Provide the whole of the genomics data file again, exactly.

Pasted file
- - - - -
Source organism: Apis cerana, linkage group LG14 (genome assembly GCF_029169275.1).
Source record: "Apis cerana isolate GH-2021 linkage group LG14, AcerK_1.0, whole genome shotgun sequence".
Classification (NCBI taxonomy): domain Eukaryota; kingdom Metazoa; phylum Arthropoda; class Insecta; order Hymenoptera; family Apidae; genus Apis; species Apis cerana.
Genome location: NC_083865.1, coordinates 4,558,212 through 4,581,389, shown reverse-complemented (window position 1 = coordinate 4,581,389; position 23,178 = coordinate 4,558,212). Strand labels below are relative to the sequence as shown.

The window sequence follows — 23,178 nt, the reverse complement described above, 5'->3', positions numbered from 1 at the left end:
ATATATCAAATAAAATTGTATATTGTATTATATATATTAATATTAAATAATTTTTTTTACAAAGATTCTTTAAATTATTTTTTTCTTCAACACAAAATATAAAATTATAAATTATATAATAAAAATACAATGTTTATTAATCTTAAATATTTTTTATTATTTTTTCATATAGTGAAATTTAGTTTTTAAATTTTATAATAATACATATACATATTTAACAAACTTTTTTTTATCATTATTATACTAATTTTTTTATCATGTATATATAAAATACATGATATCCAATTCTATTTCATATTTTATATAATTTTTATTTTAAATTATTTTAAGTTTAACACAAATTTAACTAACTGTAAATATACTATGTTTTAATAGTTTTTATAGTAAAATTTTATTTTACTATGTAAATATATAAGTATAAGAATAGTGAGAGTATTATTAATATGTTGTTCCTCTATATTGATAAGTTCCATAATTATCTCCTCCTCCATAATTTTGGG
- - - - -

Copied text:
Source organism: Apis cerana, linkage group LG14 (genome assembly GCF_029169275.1).
Source record: "Apis cerana isolate GH-2021 linkage group LG14, AcerK_1.0, whole genome shotgun sequence".
Classification (NCBI taxonomy): domain Eukaryota; kingdom Metazoa; phylum Arthropoda; class Insecta; order Hymenoptera; family Apidae; genus Apis; species Apis cerana.
Genome location: NC_083865.1, coordinates 4,558,212 through 4,581,389, shown reverse-complemented (window position 1 = coordinate 4,581,389; position 23,178 = coordinate 4,558,212). Strand labels below are relative to the sequence as shown.

The window sequence follows — 23,178 nt, the reverse complement described above, 5'->3', positions numbered from 1 at the left end:
ATATATCAAATAAAATTGTATATTGTATTATATATATTAATATTAAATAATTTTTTTTACAAAGATTCTTTAAATTATTTTTTTCTTCAACACAAAATATAAAATTATAAATTATATAATAAAAATACAATGTTTATTAATCTTAAATATTTTTTATTATTTTTTCATATAGTGAAATTTAGTTTTTAAATTTTATAATAATACATATACATATTTAACAAACTTTTTTTTATCATTATTATACTAATTTTTTTATCATGTATATATAAAATACATGATATCCAATTCTATTTCATATTTTATATAATTTTTATTTTAAATTATTTTAAGTTTAACACAAATTTAACTAACTGTAAATATACTATGTTTTAATAGTTTTTATAGTAAAATTTTATTTTACTATGTAAATATATAAGTATAAGAATAGTGAGAGTATTATTAATATGTTGTTCCTCTATATTGATAAGTTCCATAATTATCTCCTCCTCCATAATTTTGGG